William Ronald, né Smith, painter and journalist (born 13 August 1926 in Stratford, ON; died 9 February 1998 in Toronto, ON). William Ronald's abstract expressionism influenced an era in Canadian art; he was the catalyst who organized Painters Eleven, the first abstract painting group in English Canada. Ronald’s gift lies in his work's spontaneity, dynamism and energy and in his natural talent for handling paint.
Education and Early Career
After studies at the Ontario College of Art (now the Ontario College of Art and Design University) with Jock Macdonald, Ronald went to New York in 1952 where he briefly attended Hans Hofmann's School of Fine Arts. Frustrated by the lack of representation of abstract painting, Ronald was pivotal in the founding of Painters Eleven in 1953.
In the mid-1950s, after travelling frequently between Toronto and New York, he moved to New York full-time. He was influenced by the fragmentary, explosive painting of Willem de Kooning, but by contrast also created large central images with a background horizon line, painted with savage, aggressive brush strokes. In 1957, he had his first exhibition in the Samuel Kootz Gallery, with which he remained until 1963.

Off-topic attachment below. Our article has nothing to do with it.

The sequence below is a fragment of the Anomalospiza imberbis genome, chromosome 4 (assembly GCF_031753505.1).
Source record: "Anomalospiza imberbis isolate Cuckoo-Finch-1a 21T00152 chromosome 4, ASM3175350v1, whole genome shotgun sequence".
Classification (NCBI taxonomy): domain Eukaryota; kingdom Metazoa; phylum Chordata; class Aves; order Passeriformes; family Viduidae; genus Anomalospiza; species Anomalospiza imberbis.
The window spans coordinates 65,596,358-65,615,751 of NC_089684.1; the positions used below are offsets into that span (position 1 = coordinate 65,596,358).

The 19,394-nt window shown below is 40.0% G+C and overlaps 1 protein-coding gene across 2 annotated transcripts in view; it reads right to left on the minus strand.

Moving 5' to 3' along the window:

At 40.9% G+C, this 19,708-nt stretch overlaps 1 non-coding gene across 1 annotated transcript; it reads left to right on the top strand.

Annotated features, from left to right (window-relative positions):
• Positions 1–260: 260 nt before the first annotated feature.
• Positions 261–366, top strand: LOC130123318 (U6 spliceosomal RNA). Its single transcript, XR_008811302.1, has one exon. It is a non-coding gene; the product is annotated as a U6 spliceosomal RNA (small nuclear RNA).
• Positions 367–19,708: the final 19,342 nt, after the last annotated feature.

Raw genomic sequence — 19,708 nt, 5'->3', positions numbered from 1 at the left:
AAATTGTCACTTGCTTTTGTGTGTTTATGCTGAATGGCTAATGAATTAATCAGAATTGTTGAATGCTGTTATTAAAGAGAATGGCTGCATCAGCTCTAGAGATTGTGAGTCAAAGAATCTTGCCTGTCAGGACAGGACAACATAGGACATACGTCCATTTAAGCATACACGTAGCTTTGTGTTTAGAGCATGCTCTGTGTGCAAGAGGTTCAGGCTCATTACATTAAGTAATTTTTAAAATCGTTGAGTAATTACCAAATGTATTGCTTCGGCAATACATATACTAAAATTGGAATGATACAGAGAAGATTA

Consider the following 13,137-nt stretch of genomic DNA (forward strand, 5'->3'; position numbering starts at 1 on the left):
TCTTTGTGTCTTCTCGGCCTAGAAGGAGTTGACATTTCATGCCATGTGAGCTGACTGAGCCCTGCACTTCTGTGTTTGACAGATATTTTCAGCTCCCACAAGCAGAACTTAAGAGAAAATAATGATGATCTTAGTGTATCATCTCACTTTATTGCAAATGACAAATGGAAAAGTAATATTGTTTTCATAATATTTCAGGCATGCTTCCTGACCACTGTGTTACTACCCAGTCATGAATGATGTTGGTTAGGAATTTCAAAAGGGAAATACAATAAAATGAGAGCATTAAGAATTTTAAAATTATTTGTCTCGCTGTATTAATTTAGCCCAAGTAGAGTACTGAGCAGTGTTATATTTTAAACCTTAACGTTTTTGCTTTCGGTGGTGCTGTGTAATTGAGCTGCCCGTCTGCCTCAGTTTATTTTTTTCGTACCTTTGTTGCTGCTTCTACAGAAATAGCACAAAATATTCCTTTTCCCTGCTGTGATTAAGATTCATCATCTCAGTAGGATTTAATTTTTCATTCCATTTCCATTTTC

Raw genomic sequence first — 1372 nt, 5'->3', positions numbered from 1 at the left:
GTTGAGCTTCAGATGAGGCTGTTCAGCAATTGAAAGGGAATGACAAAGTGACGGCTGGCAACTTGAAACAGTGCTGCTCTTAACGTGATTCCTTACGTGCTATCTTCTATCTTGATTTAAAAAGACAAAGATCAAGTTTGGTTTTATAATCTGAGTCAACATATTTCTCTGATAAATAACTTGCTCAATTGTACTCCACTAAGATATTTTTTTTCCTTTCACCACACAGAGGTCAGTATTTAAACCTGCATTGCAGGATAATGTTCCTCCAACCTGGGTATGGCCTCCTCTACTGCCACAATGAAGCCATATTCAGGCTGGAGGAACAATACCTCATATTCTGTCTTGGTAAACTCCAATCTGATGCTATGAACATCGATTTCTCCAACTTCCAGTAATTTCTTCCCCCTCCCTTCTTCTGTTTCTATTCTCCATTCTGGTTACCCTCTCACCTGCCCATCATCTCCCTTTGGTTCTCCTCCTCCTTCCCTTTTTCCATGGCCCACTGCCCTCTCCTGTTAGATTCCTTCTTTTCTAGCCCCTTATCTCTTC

Later Career and Journalism
In the mid-1960s, William Ronald returned to Canada. Because of a 1967 mural commission at the National Arts Centre in Ottawa, Ronald's style evolved into a more hard-edged format prophetic of the 1970s in Canadian art. Through the years he maintained his interest in automatic painting, using a vocabulary of symbols, often central images, that interested him. He also had a career as a broadcaster; he was host for the CBC radio program As it Happens (1969–72) and of a TV variety show about the arts, The Umbrella (1966–67). His work of the 1980s included a series of abstract paintings of Canada’s prime ministers.